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First of all, I want to say that I've read a lot of post about shadow mapping using depth maps and cubemaps and I understand how they work and also, I have working experience with them using OpenGL, but, I have an issue implementing Omnidirectional Shadow Mapping technique using a single point light source in my 3D graphics engine named "EZ3". My engine uses WebGL as a 3D graphics API and JavaScript as programming language, this is for my bachelor's thesis in Computer Science.

Basically this is how I've implemented my shadow mapping algorithm, but I'll only focus on point lights case because with them I can archive omnidirectional shadow mapping.

First, I active front-face culling like this:

if (this.state.faceCulling !== Material.FRONT) {
    if (this.state.faceCulling === Material.NONE)
      gl.enable(gl.CULL_FACE);

    gl.cullFace(gl.FRONT);
    this.state.faceCulling = Material.FRONT;
  }

Second, I create a depth program in order to record depth values for each cubemap face, this is my depth program code in GLSL 1.0:

Vertex Shader:

precision highp float;

attribute vec3 position;

uniform mat4 uModelView;
uniform mat4 uProjection;

void main() {
  gl_Position = uProjection * uModelView * vec4(position, 1.0);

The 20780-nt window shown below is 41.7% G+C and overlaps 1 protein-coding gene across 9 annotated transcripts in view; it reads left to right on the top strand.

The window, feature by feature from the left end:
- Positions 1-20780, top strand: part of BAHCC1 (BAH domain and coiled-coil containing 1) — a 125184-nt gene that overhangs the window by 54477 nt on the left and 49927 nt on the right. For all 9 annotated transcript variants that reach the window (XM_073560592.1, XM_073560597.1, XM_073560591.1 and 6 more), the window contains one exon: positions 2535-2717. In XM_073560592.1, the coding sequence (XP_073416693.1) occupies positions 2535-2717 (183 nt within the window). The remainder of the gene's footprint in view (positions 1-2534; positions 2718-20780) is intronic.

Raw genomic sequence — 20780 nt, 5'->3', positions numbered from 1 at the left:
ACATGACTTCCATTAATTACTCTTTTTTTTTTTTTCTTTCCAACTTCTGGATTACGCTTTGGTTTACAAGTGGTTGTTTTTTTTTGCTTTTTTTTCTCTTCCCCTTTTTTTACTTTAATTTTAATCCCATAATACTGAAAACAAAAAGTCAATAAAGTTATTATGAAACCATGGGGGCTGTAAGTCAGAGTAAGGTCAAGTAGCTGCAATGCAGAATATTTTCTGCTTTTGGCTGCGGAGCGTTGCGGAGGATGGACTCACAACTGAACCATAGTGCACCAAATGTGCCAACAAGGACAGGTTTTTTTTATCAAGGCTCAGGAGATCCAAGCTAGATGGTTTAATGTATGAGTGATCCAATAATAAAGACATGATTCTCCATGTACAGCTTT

}

Fragment Shader:

precision highp float;

vec4 packDepth(const in float depth) {
  const vec4 bitShift = vec4(256.0 * 256.0 * 256.0, 256.0 * 256.0, 256.0, 1.0);
  const vec4 bitMask = vec4(0.0, 1.0 / 256.0, 1.0 / 256.0, 1.0 / 256.0);
  vec4 res = mod(depth * bitShift * vec4(255), vec4(256)) / vec4(255);
  res -= res.xxyz * bitMask;
  return res;
}

void main() {
  gl_FragData[0] = packDepth(gl_FragCoord.z);
}

Third, this is my JavaScript function's body that "archives" omnidirectional shadow mapping

program.bind(gl);

  for (i = 0; i < lights.length; i++) {
    light = lights[i];

    // Updates pointlight's projection matrix

    light.updateProjection();

    // Binds point light's depth framebuffer

    light.depthFramebuffer.bind(gl);

    // Updates point light's framebuffer in order to create it 
    // or if it's resolution changes, it'll be created again.

    light.depthFramebuffer.update(gl);

    // Sets viewport dimensions with depth framebuffer's dimensions

    this.viewport(new Vector2(), light.depthFramebuffer.size);